Teacher Shock

Flickr Photo by Noah Darnell Here

Browsing through some blogs the other day, I ran across this one (What are we Doing?) from Mike Meechin, a Florida social studies teacher. Meechin tells of a high school junior in his class, who asked a question, “about the pilgrims (U.S. History early 17th century) using the automobile.”

Now, as a former social studies teacher, I am disappointed that Meechin’s (or anyone’s) students seem to understand so little about geography and history. But I’m not surprised. There are two reasons for this generation’s lack of understanding about their world — in my opinion. First of all, we do not value this kind of knowledge ourselves. Ask most of your adult friends when the automobile was invented. Plus, I do not see how we can so emphasize the STEM subjects (Science, Technology, Engineering, and Mathematics) to the degree that we have, without devaluing, (in) our students eyes, history, geography, and sociology. Social science is one of several essential keys for enabling future prosperity. Yet, scanning through an education journal, while sitting on the tarmac, I ran across an article entitled, “Competing in the Global Economy,” subtitled, “Factors Impacting Science Achievement.” Don’t get me wrong, STEM is critical. But so too is understanding the social, cultural, and historic contexts of the world we are working and playing in.

The second reason gives me even more concern. I’ve often said that I consider myself lucky to have grown up during the golden age of Television. This new and compelling form of communication availed us the power to share ourselves, or worlds, and our stories in ways that had never been possible before. When taking my son to the University of North Texas a few years ago, to audition for their school of music, we took a drive through the country side. There, I was flabbergasted that he did not know what a long horn steer was. He gasped by the sight, and I immediately realized that he never watched Rawhide. I watched TV that, with the exception of Saturday mornings, was geared for a general population, across ages, that was experiencing this phenomena together.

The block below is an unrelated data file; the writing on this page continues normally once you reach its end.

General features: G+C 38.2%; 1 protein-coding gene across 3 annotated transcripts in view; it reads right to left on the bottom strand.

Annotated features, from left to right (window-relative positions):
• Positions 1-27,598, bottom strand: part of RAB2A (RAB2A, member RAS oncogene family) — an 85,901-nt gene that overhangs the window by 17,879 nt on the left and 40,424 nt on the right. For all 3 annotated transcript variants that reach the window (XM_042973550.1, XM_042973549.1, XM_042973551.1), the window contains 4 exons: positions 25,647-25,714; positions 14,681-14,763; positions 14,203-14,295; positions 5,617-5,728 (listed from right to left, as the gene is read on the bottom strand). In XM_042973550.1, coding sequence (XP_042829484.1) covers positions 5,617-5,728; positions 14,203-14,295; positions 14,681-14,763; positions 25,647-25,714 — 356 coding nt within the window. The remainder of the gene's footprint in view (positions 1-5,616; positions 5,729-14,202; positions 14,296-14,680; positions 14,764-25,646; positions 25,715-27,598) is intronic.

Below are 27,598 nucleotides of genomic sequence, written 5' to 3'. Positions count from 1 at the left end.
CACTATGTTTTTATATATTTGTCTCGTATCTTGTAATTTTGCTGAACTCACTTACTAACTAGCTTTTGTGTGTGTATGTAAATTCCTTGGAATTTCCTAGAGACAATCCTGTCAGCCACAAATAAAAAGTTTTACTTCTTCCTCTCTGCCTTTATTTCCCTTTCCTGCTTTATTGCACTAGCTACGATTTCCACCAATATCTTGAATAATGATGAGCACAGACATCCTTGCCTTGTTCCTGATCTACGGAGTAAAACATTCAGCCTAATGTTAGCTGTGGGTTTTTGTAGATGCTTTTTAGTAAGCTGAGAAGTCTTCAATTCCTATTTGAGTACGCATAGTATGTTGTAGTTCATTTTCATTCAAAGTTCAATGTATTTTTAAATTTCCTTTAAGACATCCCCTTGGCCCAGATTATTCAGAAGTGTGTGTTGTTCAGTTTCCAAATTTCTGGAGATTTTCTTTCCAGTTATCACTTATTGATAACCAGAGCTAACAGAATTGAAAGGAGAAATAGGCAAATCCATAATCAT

My children have spent their time on Nickelodeon. Don’t get me wrong. I think that Nick has some wonderful and thoughtful programming. But it is still contrived to appeal to children by entertaining them on their terms. Their video games are similarly designed to entertain, and the culture of their social networking is almost entirely evolved out of what children want to do. This, too, is not bad. I have deep respect for what our children have made of today’s information environment. But they have missed so much, and I do not know how to fill this gap.

Because of how our children learn, I do not believe that we can teach it to them. I do not believe that we can or should expect them to learn history, geography, or sociology (or anything else for that mater) by telling them to, or worse yet, “Because it’s going to be on the test.” That worked for us, but I won’t for them.

What they learn well, they learn because it helps them. Knowledge and skills are tools for them, which they learn to use to accomplish goals. Their goals are to reach some level in the video game of the day, or to generate conversation through their social networking. To me, the question should be, “How do we infect these information ecosystems with the knowledge and skills that we know will be essential to their future.

Finally, and this is turning into a long blog because this is a two hour flight, I think that part of the problem is ours. How often do we, as educators, look at what we are teaching, and ask ourselves, “Is this really important?” As Meechin asks, “What are we doing?” How important is it for them to know that precisely where the invention of the automobile and early European settlement of North America fall in relation to each other on a timeline — well 300 years difference is a bit much to swallow.